The current project has direct relevance to identifying specific vulnerability factors that may be associated with risky decision making. Further, the proposed project has the potential to provide a deeper conceptualization of the mechanisms that drive real-life health-risking behaviors. This work has the potential to yield important insights that may help researchers develop interventions aimed at promoting better decision making in children in high-risk populations, ultimately reducing drug use and associated problems.

Agency
National Institute of Health (NIH)
Institute
National Institute on Drug Abuse (NIDA)
Type
Exploratory/Developmental Grants (R21)
Project #
5R21DA027091-02
Application #
8053449
Study Section
Psychosocial Development, Risk and Prevention Study Section (PDRP)
Program Officer
Lloyd, Jacqueline
Project Start
2010-04-01
Project End
2013-03-31
Budget Start
2011-04-01
Budget End
2013-03-31
Support Year
2
Fiscal Year
2011
Total Cost
$191,188
Indirect Cost
Name
Decision Research
Department
Type
DUNS #
151097243
City
Eugene
State
OR
Country
United States
Zip Code
97401
Clark, Miriam; Buchanan, Rohanna; Kovensky, Rachel et al. (2018) Partner influences on young women's risky drug and sexual behavior. Reprod Health 15:156
Clark, Miriam; Buchanan, Rohanna; Leve, Leslie D (2018) Young Women's Perspectives of Their Adolescent Treatment Programs: A Qualitative Study. Int J Environ Res Public Health 15:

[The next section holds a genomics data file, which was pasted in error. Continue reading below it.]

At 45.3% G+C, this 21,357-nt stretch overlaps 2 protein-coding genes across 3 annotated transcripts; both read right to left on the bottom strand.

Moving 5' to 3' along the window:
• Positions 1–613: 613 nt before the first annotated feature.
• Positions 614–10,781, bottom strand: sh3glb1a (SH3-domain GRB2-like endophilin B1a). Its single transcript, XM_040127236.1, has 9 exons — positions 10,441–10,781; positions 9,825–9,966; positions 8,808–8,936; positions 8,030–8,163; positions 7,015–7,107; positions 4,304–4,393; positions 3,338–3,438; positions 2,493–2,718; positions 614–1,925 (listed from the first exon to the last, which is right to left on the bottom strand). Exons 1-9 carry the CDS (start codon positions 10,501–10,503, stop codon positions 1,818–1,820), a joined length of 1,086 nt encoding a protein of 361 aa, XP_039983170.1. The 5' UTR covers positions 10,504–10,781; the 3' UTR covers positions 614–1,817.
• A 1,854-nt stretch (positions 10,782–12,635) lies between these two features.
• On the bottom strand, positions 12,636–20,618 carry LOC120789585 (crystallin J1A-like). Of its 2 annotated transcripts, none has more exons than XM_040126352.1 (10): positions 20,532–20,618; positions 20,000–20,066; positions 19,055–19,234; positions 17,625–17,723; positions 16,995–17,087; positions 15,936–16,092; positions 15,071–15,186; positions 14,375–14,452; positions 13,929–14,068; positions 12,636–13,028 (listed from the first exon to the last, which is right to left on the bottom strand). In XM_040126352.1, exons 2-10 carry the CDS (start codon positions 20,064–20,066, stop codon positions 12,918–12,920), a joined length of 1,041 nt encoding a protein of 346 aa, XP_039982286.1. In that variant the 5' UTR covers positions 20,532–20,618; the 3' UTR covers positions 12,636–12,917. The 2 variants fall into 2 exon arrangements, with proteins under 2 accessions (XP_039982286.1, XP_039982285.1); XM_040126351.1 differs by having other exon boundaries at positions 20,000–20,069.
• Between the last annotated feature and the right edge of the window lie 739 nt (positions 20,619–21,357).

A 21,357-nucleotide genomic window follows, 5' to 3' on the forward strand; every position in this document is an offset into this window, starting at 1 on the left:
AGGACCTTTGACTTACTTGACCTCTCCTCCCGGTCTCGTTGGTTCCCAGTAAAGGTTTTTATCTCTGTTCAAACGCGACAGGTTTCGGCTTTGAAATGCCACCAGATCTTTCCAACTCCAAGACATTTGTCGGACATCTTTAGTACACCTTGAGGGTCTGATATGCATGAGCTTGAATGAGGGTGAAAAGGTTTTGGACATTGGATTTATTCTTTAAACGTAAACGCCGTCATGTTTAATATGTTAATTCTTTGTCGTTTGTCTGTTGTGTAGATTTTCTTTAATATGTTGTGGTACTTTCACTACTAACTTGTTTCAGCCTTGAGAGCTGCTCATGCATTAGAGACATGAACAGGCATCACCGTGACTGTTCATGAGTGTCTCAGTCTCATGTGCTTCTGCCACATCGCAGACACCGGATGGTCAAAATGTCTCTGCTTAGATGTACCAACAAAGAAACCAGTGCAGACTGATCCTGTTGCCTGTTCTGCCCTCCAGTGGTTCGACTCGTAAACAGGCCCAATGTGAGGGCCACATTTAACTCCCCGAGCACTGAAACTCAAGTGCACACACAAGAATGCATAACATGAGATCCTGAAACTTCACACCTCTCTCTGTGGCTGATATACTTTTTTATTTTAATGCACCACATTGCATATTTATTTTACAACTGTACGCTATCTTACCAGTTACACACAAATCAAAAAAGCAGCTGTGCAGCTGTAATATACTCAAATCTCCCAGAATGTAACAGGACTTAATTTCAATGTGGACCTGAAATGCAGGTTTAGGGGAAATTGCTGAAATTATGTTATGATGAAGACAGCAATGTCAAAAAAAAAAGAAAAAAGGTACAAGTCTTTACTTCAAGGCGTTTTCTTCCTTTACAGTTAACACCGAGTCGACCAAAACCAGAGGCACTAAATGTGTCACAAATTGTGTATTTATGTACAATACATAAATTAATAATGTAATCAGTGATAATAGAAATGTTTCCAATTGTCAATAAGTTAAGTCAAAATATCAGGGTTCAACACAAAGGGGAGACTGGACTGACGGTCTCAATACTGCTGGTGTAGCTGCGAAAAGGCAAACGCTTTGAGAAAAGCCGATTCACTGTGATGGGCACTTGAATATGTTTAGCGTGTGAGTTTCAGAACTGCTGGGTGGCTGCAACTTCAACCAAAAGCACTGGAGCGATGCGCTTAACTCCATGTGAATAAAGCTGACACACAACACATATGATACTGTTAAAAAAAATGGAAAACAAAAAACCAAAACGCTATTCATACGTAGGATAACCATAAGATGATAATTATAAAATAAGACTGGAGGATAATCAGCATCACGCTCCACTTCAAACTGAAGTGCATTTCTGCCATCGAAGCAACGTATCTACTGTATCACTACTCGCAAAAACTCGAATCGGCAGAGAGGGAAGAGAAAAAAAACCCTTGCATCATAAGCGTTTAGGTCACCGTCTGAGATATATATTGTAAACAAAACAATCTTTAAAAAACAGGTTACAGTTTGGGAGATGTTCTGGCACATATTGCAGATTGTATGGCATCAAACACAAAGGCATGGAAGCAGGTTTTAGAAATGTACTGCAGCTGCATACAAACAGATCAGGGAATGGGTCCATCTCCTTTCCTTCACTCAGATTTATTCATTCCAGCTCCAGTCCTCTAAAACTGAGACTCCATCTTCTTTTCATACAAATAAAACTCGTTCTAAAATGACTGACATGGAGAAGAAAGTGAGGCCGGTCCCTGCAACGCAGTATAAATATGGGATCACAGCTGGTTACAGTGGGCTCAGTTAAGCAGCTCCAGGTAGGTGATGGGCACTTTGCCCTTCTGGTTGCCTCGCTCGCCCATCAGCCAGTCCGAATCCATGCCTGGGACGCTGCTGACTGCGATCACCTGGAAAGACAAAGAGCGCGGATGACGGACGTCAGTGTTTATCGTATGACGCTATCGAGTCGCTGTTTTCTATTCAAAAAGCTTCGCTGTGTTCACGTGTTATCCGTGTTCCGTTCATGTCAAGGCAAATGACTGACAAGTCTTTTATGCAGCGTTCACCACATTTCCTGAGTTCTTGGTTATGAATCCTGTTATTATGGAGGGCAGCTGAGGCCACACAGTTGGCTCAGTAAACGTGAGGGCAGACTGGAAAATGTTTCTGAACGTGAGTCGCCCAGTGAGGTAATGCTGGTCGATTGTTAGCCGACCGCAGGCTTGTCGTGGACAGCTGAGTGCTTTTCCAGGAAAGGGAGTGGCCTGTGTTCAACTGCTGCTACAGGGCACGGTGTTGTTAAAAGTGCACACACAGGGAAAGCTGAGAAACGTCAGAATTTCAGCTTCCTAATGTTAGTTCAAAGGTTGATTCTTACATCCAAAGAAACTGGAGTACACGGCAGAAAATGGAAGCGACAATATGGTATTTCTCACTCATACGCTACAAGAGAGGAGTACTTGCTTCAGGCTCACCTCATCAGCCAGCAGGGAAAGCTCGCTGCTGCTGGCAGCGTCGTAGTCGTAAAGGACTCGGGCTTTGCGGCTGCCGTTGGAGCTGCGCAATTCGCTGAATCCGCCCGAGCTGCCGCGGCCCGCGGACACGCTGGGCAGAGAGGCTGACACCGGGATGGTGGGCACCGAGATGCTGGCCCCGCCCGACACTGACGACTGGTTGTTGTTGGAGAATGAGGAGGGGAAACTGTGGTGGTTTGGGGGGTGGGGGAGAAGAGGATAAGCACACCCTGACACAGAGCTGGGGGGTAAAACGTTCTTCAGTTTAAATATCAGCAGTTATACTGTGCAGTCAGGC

Weller, Joshua A; Leve, Leslie D; Kim, Hyoun K et al. (2015) Plasticity of risky decision making among maltreated adolescents: Evidence from a randomized controlled trial. Dev Psychopathol 27:535-51
Mendle, Jane; Leve, Leslie D; Van Ryzin, Mark et al. (2014) Linking Childhood Maltreatment with Girls' Internalizing Symptoms: Early Puberty as a Tipping Point. J Res Adolesc 24:689-702
Harold, Gordon T; Leve, Leslie D; Kim, Hyoun K et al. (2014) Maternal caregiving and girls' depressive symptom and antisocial behavior trajectories: an examination among high-risk youth. Dev Psychopathol 26:1461-75
Kim, Hyoun K; Pears, Katherine C; Leve, Leslie D et al. (2013) Intervention Effects on Health-Risking Sexual Behavior Among Girls in Foster Care: The Role of Placement Disruption and Tobacco and Marijuana Use. J Child Adolesc Subst Abuse 22:370-387
Pears, Katherine C; Kim, Hyoun K; Leve, Leslie D (2012) Girls in Foster Care: Risk and Promotive Factors for School Adjustment Across the Transition to Middle School. Child Youth Serv Rev 34:234-243
Kim, Hyoun K; Leve, Leslie D (2011) Substance use and delinquency among middle school girls in foster care: a three-year follow-up of a randomized controlled trial. J Consult Clin Psychol 79:740-50
Smith, Dana K; Leve, Leslie D; Chamberlain, Patricia (2011) Preventing internalizing and externalizing problems in girls in foster care as they enter middle school: impact of an intervention. Prev Sci 12:269-77
Natsuaki, Misaki N; Leve, Leslie D; Mendle, Jane (2011) Going through the rites of passage: timing and transition of menarche, childhood sexual abuse, and anxiety symptoms in girls. J Youth Adolesc 40:1357-70